Do you ever see those surveys? The ones asking, “which of these solutions do you use for ….” It could be everything from project management to sending email to creating video. While I thought I was doing okay (Constant Contact* for email, Streamyard for livestreaming, Canva for graphics), I didn’t recognize most of the apps and platforms listed, many with comments like “My business couldn’t survive without this!”
Is it time to upgrade your tech?
I’m a firm believer that tech should support strategy and goals, not the other way around. Technology changes every day, and I do sometimes fear that if you miss the evolutionary changes in tech, it may get so advanced that you can’t catch up. On the other hand, call it lazy or smart, I don’t want to learn complicated technology that I won’t need or that may not last. (You can read about the five stages of learning new tech here. Note that stage three is crying.)
How do you know which tech you really need to know?
Ask someone who knows these things. That’s something new we are going to do periodically throughout 2022 on Intercultural Spark, starting today with my guest, Thierry Hubert of Digimax Global, Inc. Thierry is a longtime friend and technologist doing things like using AI to look at human pattern detection to aid in hiring and other “human capital insight solutions.” Offense at the term “human capital” aside, Thierry is among people who are working on AI and IoT and digital currency and pushing the limits of the tech universe.
(Watch the interview now.)
You may never need any of this to run your business or realize life projects. However, when you understand the theories driving innovative technologies, you may find there is knowledge that scales to your needs, or at least informs what you are seeing in the market.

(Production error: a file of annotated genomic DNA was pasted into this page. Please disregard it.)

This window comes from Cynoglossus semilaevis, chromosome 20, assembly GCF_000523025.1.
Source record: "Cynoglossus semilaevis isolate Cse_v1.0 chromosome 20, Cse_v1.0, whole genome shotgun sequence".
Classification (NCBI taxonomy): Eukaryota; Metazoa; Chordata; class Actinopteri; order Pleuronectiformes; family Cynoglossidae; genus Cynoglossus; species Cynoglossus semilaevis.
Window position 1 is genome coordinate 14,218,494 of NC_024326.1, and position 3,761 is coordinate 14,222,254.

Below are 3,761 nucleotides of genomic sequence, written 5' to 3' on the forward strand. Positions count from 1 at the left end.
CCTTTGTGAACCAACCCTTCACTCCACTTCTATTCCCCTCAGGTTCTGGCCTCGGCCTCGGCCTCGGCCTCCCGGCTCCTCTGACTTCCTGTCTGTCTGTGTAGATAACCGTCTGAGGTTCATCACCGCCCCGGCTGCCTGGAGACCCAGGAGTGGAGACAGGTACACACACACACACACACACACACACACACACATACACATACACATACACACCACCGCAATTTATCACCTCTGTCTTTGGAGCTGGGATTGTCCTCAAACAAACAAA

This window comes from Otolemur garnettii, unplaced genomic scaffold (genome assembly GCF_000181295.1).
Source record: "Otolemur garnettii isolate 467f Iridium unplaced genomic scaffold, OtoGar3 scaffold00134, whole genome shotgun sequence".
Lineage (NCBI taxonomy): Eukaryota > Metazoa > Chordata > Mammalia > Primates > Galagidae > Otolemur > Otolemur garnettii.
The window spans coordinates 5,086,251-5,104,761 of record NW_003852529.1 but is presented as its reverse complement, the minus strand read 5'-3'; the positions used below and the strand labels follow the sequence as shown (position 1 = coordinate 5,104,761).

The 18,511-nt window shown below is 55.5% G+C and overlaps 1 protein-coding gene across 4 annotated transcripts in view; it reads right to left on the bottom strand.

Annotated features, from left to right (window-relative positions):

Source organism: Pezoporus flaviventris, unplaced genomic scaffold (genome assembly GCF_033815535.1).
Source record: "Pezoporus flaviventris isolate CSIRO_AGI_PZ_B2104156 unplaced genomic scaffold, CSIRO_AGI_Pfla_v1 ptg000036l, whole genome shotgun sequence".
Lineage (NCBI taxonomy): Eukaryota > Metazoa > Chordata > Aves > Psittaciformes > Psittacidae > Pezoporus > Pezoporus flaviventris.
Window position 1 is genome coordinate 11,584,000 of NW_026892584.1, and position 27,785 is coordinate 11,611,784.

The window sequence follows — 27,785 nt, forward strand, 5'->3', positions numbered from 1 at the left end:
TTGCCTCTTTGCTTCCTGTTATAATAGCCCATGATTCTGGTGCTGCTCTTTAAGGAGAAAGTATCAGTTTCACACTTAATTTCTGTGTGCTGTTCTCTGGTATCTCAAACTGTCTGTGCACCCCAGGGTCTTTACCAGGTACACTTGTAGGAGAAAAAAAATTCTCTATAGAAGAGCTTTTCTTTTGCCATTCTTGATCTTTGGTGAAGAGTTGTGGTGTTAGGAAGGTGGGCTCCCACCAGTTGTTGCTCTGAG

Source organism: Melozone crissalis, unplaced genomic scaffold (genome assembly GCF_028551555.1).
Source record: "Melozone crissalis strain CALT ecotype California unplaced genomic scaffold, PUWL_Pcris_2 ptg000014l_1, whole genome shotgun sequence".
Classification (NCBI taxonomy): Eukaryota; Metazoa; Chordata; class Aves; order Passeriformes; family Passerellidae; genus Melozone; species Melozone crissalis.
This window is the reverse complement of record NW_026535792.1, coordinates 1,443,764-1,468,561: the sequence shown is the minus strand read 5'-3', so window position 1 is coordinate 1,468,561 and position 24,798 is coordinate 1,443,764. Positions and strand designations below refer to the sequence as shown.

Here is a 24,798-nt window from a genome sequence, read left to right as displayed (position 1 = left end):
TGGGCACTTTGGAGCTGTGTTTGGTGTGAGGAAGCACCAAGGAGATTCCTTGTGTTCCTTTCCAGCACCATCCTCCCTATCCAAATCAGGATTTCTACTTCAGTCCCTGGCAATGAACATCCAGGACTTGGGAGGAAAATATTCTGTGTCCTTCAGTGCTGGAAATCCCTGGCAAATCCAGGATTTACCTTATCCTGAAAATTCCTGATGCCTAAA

The oldest of phrases still rings true here. The only constant is change. You may decide you are fine where you are. But make that an active, informed, business decision.
Old School Is Still Cool
Earlier today, my college roommate’s millennial daughter posted that for her 33rd birthday she would like nothing more than to lie in bed and open a pile of letters on her special day. I barely know her. But how wonderful to be able to respond so easily to someone saying, “this will make me really happy if you do it.” It was non tech and effective. And I drew from a very ingrained boomer or even silent generation practice…always have boxes of sympathy, thank you and birthday note cards on hand. You know, just in case.
As high tech as we get, low tech and personal may still be the right solution.
What things, if any, have you “technified” in your business? What practices have you purposely not switched to a technology solution? What challenges do you wish had a better automated solution? Leave it in the comments.
More about Thierry Hubert
From managing a distributed workforce (fancy for you and your VA are in different cities) to AI to Apps and platforms that promise to make everything from hiring to marketing to project management to scheduling to operations easier…what technology makes sense and is scaled and affordable for your microbusiness?
What is coming down the pike in technology? What can you ignore, what should you keep an eye on, and what should you adopt right away?
Longtime Technologist Thierry Hubert’s interests and experiences are in innovation, social sciences, information overload, organic analytics, AI, social networking, collaborative computing and providing disruptive solutions and services to large organizations, focused on the user experience and measurable improvements.
“All technologies accelerate spacetime and reach,” says Hubert, who is currently the CTO at DigiMax Global, Inc., an AI solutions and services company. “Therefore technologies are disruptive to the social interaction ecosystem.” We’ll ask him to share how small and new entrepreneurs can leverage technology to sustain and grow their businesses.
Learn more at digimaxglobal.com.
p.s. While email marketing is still a highly effective way to communicate with clients and customers, some think Constant Contact is one of the more “old fashioned” providers. For me it’s an “if it ain’t broke” kind of thing. There are many other great email solutions. In fact I recommend Mailchimp to clients just getting started as it’s free until you have 500 names on your list.